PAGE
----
About The Museum
The Upper Galilee Museum of Prehistory is unique. It contains one of the most impressive collections of prehistoric stone tools in the world, as well as other archeological treasures from the Upper Galilee of Israel; one of the earliest regions to be settled by the ancestors of present day man. The museum has existed for 58 years and with its unique and rare collection, it has a bright future. Now is the time to infuse new energy and appeal into this important and singular institution.
During the War of Independence, Amnon Assaf, founder of the Museum, and his fellow fighters from the Palmach were clearing boulders from fields near the Northern Border. Intuitively, he couldn’t help but notice the abundance of prehistoric stone tools scattered over the land. In that moment, the idea for a unique collection took shape.
Amnon Assaf and his “Palmachnikim” also recognized the strategic importance of the site; Kibbutz Mayaan Baruch was founded. As the community grew, the collection expanded. A shack housing the prehistoric heritage was enlarged and renovated to an exhibition space and museum. Today the 40,000 pre-historic items include skeletons, skulls and stone tools from the Upper Galilee and the Hulla Valley, home of modern man’s ancestors. Even before the young State of Israel had established its Antiquities Authority Amnon Assaf was cataloguing his collection and therefore a pathfinder of archeology in the Upper Galilee.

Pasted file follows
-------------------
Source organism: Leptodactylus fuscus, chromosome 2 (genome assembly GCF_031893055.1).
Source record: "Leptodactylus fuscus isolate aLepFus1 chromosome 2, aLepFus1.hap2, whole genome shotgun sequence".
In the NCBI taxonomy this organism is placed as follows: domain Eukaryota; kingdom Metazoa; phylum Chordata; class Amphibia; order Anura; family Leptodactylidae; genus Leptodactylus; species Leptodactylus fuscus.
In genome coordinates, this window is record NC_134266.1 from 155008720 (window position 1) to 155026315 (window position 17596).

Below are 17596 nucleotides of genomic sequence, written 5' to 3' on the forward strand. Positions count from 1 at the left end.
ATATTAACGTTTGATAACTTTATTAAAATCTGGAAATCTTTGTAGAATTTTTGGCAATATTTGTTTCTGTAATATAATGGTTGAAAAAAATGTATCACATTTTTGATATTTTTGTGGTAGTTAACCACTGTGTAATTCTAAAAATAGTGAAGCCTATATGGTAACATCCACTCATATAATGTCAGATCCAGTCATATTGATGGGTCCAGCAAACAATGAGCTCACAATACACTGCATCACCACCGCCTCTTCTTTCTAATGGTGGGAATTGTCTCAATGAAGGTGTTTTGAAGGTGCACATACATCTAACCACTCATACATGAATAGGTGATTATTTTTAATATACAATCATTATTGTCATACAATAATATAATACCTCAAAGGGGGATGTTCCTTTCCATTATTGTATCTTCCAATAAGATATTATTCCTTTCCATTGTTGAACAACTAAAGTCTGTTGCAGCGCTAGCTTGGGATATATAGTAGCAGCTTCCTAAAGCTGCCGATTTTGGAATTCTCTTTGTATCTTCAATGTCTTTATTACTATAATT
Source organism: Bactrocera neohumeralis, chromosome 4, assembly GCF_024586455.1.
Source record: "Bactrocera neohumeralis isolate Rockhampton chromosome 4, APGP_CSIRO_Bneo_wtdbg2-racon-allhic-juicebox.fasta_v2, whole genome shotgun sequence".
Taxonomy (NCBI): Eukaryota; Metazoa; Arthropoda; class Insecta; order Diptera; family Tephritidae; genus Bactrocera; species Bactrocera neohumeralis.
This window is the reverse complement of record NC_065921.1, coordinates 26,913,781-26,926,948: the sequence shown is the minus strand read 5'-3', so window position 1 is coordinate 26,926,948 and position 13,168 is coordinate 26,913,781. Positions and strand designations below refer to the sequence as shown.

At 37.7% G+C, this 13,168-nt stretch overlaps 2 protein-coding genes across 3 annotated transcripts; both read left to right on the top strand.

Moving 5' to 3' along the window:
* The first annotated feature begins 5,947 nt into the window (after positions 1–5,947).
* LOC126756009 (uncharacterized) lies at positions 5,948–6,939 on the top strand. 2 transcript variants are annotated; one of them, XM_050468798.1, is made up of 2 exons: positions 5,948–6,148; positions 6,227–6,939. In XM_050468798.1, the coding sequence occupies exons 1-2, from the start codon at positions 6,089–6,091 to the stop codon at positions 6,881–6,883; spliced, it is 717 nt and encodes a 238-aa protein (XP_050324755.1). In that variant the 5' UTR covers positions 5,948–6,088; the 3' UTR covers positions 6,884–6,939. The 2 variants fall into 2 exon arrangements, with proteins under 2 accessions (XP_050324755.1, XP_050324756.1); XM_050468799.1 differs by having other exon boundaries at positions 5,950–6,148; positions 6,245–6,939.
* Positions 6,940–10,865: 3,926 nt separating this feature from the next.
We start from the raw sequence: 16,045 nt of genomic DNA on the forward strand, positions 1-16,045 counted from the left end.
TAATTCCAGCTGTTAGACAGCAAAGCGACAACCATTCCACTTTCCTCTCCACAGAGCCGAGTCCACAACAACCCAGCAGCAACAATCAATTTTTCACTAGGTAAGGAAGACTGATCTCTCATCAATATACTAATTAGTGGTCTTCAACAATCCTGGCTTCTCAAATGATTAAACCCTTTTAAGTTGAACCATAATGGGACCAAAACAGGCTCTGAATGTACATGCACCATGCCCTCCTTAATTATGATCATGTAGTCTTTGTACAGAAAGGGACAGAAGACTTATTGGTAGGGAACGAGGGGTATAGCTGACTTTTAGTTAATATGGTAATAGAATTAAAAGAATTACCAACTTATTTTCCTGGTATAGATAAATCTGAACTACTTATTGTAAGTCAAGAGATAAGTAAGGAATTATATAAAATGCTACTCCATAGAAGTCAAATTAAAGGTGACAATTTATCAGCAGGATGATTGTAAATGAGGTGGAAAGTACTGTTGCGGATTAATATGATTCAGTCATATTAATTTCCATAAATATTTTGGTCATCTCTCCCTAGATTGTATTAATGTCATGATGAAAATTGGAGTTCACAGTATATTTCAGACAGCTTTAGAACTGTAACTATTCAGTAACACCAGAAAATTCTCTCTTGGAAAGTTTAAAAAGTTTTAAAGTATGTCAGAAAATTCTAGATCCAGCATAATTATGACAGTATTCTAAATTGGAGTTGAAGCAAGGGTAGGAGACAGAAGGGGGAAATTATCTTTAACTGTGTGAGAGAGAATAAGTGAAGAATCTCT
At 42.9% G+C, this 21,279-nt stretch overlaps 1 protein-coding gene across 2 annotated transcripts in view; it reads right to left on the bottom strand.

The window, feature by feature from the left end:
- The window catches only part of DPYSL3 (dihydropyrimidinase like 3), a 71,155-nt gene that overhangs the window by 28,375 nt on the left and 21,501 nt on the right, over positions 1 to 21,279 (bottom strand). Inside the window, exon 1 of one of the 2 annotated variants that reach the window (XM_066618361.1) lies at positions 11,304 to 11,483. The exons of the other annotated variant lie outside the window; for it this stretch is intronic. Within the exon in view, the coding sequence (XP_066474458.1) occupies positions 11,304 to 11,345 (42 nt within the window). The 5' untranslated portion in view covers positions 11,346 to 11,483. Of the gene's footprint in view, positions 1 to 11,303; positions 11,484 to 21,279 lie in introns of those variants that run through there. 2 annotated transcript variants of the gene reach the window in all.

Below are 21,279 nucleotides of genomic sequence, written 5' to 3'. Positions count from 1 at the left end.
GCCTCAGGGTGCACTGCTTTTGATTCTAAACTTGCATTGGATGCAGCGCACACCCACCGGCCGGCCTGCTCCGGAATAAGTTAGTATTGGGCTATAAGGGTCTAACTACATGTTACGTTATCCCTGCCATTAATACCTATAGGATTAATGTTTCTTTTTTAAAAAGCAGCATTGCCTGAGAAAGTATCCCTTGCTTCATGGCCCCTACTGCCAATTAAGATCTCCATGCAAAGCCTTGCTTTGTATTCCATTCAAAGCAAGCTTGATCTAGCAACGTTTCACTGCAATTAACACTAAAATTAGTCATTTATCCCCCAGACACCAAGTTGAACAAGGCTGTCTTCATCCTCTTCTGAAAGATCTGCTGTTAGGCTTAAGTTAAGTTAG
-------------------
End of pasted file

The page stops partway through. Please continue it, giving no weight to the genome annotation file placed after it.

From fascinating stone-age hand tools dating back 750,000 years confirming our roots in Africa, to the intriguing skeleton “Woman with a dog” the first evidence of domesticated canines, the museum traces man’s evolution and developing technology.
Today’s collection is unprecedented in the world and the museum is a magnet for archeological research.
Amnon, who is now 86 years old wants to pass this treasure to the next generation; update the exhibition space, introduce modern exhibition technologies based on self-guided tours and attractive animations illustrating man’s pre-historic world and its relevance to modern man. This is an opportunity to renew this exciting and unique institution.